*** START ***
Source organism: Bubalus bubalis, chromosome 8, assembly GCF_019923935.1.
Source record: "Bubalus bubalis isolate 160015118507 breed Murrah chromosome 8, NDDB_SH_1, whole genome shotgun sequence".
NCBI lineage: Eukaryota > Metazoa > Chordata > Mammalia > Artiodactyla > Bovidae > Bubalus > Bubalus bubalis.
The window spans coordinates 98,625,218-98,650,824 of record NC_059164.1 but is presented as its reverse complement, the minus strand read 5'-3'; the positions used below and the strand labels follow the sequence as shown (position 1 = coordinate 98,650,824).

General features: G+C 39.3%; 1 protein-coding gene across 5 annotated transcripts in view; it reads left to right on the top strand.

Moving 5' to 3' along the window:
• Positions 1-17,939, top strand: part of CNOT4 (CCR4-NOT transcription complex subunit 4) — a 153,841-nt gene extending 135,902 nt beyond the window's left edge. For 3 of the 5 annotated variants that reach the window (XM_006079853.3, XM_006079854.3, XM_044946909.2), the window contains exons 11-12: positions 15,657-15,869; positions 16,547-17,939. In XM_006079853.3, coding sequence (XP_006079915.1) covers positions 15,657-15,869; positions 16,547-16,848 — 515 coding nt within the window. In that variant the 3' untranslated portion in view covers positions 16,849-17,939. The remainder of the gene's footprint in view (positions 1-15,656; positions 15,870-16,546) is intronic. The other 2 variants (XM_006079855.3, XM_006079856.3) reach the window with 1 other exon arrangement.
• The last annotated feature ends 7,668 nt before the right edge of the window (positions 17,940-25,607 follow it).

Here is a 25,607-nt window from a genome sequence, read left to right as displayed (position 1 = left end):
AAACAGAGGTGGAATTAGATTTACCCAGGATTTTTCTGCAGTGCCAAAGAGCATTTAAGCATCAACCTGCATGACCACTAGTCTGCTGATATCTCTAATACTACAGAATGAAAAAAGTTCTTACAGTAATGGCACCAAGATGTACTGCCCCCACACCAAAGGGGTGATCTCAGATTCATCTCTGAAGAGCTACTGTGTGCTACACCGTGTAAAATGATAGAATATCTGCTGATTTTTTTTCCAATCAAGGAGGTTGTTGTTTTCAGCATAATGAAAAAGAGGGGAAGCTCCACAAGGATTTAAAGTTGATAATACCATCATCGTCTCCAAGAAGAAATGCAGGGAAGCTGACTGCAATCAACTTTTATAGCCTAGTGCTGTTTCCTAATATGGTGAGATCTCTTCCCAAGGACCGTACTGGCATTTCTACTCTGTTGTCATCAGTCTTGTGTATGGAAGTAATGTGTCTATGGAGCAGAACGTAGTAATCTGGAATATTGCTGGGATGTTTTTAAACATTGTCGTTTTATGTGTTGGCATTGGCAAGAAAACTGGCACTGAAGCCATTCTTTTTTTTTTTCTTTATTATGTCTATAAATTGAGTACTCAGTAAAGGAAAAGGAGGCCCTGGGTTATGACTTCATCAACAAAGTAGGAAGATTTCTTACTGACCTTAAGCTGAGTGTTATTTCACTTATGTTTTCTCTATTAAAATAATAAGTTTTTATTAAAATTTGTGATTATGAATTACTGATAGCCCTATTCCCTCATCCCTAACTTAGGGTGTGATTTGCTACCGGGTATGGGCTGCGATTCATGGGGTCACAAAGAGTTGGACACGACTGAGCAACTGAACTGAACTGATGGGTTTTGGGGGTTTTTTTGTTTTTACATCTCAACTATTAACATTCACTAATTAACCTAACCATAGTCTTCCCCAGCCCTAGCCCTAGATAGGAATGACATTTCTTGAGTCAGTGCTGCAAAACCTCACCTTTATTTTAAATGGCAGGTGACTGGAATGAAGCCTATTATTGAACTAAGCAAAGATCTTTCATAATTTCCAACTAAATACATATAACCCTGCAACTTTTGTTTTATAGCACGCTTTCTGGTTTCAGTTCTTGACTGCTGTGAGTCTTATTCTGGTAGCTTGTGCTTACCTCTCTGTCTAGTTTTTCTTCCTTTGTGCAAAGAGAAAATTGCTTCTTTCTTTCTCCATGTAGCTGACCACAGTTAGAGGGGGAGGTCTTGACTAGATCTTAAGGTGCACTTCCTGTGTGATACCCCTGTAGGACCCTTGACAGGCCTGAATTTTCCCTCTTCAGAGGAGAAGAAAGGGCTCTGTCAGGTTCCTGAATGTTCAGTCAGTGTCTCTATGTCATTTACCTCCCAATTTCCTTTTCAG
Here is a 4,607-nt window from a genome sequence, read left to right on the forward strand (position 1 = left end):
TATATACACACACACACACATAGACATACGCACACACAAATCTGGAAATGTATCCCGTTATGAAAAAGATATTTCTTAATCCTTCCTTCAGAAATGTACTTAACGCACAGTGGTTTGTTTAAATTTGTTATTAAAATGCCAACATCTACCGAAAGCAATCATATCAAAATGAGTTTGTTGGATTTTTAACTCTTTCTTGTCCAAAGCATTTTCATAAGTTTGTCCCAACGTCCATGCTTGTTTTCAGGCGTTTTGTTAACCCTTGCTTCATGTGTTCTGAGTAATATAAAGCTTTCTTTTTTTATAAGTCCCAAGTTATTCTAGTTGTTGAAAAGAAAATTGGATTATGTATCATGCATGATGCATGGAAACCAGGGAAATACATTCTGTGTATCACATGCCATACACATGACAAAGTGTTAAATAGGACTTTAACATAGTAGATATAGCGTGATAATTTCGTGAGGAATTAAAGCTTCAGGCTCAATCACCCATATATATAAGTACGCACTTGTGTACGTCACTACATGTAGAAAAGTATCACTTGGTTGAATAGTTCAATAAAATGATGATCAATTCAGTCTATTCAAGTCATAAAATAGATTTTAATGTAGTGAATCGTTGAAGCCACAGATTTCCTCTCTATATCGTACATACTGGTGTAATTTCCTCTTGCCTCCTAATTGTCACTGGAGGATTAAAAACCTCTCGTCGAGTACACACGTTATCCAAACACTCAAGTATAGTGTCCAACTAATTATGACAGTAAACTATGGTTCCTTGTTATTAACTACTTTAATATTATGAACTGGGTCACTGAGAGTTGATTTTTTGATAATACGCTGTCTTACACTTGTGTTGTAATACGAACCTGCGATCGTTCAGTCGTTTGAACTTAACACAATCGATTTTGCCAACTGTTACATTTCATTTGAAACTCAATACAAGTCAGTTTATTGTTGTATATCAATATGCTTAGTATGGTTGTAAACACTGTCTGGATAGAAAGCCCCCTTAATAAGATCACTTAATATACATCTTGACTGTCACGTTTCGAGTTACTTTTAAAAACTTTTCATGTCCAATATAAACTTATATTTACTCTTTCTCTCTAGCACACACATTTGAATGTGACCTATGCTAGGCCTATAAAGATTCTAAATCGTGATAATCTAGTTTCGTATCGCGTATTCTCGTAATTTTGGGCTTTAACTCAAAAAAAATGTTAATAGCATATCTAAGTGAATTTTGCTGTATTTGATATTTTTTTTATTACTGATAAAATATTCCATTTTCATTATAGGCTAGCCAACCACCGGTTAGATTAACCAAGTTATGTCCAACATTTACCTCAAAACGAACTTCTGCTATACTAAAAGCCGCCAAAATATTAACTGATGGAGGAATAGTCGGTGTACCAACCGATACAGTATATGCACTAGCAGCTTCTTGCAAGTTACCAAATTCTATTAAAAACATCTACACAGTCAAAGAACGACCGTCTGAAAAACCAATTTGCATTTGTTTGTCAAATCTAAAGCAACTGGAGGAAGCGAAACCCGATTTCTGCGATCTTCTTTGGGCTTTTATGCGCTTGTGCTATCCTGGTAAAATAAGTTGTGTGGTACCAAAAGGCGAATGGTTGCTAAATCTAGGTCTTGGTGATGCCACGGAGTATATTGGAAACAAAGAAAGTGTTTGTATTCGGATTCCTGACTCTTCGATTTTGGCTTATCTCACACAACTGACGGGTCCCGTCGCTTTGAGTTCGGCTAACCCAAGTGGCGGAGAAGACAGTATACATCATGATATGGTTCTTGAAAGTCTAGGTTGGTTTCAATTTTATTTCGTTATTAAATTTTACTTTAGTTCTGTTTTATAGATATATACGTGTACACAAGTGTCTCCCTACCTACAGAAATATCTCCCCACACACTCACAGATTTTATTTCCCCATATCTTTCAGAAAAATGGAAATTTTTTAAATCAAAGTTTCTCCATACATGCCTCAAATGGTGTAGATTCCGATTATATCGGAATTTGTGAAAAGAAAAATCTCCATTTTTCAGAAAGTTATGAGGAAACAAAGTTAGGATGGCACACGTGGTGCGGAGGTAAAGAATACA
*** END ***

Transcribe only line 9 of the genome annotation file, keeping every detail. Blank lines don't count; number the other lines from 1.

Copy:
Here is a 25,607-nt window from a genome sequence, read left to right as displayed (position 1 = left end):